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Wide array of new movies on DVD, Blu-ray this week

Published: Thursday, March 27 2014 4:24 p.m. MDT

Berenice Bejo and Ali Mosaffa star as an Iranian couple getting divorced in Paris in the secrets-and-lies drama "The Past," now on Blu-ray and DVD.

Sony Pictures Classics

A French drama about Iranians in Paris, a family movie about a man building tree houses around the country, and animated features about Marvel heroes and teenage "monsters" lead an eclectic mix of new DVD and Blu-ray releases.

“The Past” (Sony Pictures Classics/Blu-ray, 2013, PG-13, two discs, $35.99, Blu-ray and DVD versions, in French with English subtitles, audio commentary, featurettes). Asghar Farhadi, the Iranian filmmaker who last gave us “A Separation,” conceived this complex story of lives going in directions that can’t be predicted despite being of their own making.

The film begins with a man arriving in Paris to grant a divorce to his wife so she may marry her boyfriend, but it isn’t long before we learn that secrets and lies abound. Set in a working class suburb of Paris that movies generally ignore, the story’s threads gradually unfold like a mystery.

“Gordon Family Tree” (Monarch, 2014, not rated, $24.95, audio commentary, one-minute animated short: “Hey Dad”). This family film is a Kickstarter passion project for director/composer/editor Marc Hampson and Jennica and Ryan Schwartzman, who co-wrote and co-star. Ryan Schwartzman plays an unhappy high-rolling architect from a family of celebrity overachievers. When he turns 30, he quits his job and hits the road to become the Johnny Appleseed of tree houses, building them around the country. Constant, overbearing music and needless flashy direction hinder an interesting idea. But it has its moments and gives a nice role late in the film to the ever-affable Richard Karn (TV’s “Home Improvement,” “Family Feud”).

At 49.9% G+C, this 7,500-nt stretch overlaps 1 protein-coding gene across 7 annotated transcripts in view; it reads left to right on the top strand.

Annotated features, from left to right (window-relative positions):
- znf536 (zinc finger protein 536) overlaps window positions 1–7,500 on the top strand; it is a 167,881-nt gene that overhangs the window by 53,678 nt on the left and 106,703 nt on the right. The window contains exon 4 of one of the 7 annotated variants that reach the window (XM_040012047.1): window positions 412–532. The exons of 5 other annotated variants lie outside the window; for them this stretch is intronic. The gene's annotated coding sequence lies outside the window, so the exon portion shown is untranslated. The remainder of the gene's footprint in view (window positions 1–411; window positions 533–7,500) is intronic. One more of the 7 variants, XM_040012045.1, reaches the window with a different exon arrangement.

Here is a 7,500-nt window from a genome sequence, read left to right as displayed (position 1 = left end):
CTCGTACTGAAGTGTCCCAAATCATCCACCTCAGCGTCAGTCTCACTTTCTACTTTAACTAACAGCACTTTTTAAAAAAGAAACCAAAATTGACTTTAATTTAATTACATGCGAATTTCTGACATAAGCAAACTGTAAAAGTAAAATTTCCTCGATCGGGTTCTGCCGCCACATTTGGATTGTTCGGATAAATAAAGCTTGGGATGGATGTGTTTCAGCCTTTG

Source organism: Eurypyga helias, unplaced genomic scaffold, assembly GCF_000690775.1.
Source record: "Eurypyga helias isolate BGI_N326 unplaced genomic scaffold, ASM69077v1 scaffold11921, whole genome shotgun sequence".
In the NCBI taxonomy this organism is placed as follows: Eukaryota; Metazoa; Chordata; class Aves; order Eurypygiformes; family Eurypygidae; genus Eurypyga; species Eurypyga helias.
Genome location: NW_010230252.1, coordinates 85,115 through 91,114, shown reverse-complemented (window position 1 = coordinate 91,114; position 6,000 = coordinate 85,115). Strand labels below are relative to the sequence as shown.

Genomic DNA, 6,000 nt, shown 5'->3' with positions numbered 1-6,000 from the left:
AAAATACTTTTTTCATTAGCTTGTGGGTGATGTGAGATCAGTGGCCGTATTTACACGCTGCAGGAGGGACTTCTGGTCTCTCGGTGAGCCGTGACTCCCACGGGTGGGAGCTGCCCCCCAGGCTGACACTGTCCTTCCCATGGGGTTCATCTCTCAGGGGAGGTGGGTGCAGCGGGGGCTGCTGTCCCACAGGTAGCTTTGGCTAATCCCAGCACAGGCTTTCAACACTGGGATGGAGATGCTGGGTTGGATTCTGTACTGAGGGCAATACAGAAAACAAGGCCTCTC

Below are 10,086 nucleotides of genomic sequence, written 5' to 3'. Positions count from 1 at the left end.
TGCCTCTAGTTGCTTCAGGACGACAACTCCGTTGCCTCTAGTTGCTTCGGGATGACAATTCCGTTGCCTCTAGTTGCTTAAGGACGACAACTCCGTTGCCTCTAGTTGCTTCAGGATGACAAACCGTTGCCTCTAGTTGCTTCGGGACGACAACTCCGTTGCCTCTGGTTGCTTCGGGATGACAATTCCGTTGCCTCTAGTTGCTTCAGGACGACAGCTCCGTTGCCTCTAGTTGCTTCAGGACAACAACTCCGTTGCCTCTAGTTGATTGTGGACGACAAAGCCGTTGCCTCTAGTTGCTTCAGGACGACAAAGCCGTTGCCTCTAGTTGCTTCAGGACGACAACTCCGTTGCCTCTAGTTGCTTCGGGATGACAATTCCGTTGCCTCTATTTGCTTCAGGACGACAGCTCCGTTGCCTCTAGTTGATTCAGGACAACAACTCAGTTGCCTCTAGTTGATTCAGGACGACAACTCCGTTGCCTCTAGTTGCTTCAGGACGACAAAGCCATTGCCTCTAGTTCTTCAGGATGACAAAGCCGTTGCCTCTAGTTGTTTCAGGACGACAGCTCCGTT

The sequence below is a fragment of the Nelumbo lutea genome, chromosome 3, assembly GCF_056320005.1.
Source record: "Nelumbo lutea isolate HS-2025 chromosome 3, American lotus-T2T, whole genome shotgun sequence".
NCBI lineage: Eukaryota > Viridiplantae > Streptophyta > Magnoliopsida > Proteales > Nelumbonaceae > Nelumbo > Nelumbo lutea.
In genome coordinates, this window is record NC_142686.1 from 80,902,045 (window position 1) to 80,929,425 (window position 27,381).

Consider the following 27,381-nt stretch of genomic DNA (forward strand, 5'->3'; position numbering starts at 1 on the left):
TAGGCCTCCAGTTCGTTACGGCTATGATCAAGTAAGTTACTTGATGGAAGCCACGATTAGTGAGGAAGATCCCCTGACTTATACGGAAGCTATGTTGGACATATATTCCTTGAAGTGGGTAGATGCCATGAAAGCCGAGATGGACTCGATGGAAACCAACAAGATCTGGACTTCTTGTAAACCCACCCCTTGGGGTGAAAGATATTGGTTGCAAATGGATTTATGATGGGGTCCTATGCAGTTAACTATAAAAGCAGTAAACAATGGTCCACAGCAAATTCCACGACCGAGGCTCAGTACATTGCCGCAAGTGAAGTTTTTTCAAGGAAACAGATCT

“Avengers Confidential: Black Widow & Punisher” (Sony/Blu-ray, 2014, PG-13, two discs, $26.99; Blu-ray, DVD, digital versions; featurettes, art gallery). Animated action-oriented offshoot of Marvel’s “Avengers” focuses on the two title characters. The Punisher, recruited by S.H.I.E.L.D. after interfering with a mission, teams up with Black Widow to stop a global terrorist organization called LEVIATHAN. Other Avengers show up in the final minutes, including Iron Man and Hulk. (Also on DVD, $19.99)

“Monster High: Frights, Camera, Action” (Universal/Blu-ray, 2014, not rated, $26.98, three webisodes). Feature-length Nickelodeon animated special about classic-monster-inspired teens (based on Mattel dolls). The “ghouls” head to Transylvania when Draculaura finds she’s in the running for Vampire Queen. (Also on DVD, $19.98)

The Wolf of Wall Street(Paramount/Blu-ray, 2013; R for sex, nudity, drugs, foul language, violence; two discs, $39.99; Blu-ray, DVD, digital versions; featurette). Despite its pedigree — five Oscar nominations (no wins), a $387 million box-office take (most of it overseas) and rave reviews (77 percent on Rotten Tomatoes) — and even though I greatly admire director Martin Scorsese and star Leonardo DiCaprio, this hyperkinetic true story, a dark satire of Wall Street, left me cold. In fact, it’s fair to say that whatever the film achieves in terms of message or art is overwhelmed by three hours of graphic onscreen debauchery. (Also on DVD, $29.98)

“Welcome to the Jungle” (Universal/Blu-ray, 2013, not rated, two discs, $26.98, deleted scene, featurette). Adam Brody stars in this broad comedy as a wimp whose bullying co-worker steals his ideas. He’s also too shy to ask out a co-worker. But when the staff is compelled to attend a retreat led by a wacko former Marine (Jean-Claude Van Damme), Brody eventually has to step up and use his Boy Scout skills to save the day. Not rated but with R-level language, violence, sex and nudity. (Also on DVD, $19.98)

The Truth About Emanuel(Well Go/Blu-ray, 2013, not rated, $29.98, deleted scenes, featurette, outtakes, trailer). The troubled teen of the title (Kaya Scodelario), whose mother died when she was born, lashes out at her stepmother (Frances O’Connor) and dad (Alfred Molina) until she becomes preoccupied with the ethereal single mother (Jessica Biel) that moves in next door and bears a striking resemblance to Emanuel’s own mother. Hallucinatory surrealism ensues.

“The Appearing” (Lionsgate, 2014, R for violence, $26.98, featurette). Umpteenth variation on “The Exorcist” has a small-town sheriff’s deputy (Will Wallace) and his mentally unstable wife (Emily Brooks) encountering demons. Dean Cain and Don Swayze co-star.

Chris Hicks is the author of "Has Hollywood Lost Its Mind? A Parent’s Guide to Movie Ratings." Website: www.hicksflicks.com

Email: hicks@deseretnews.com

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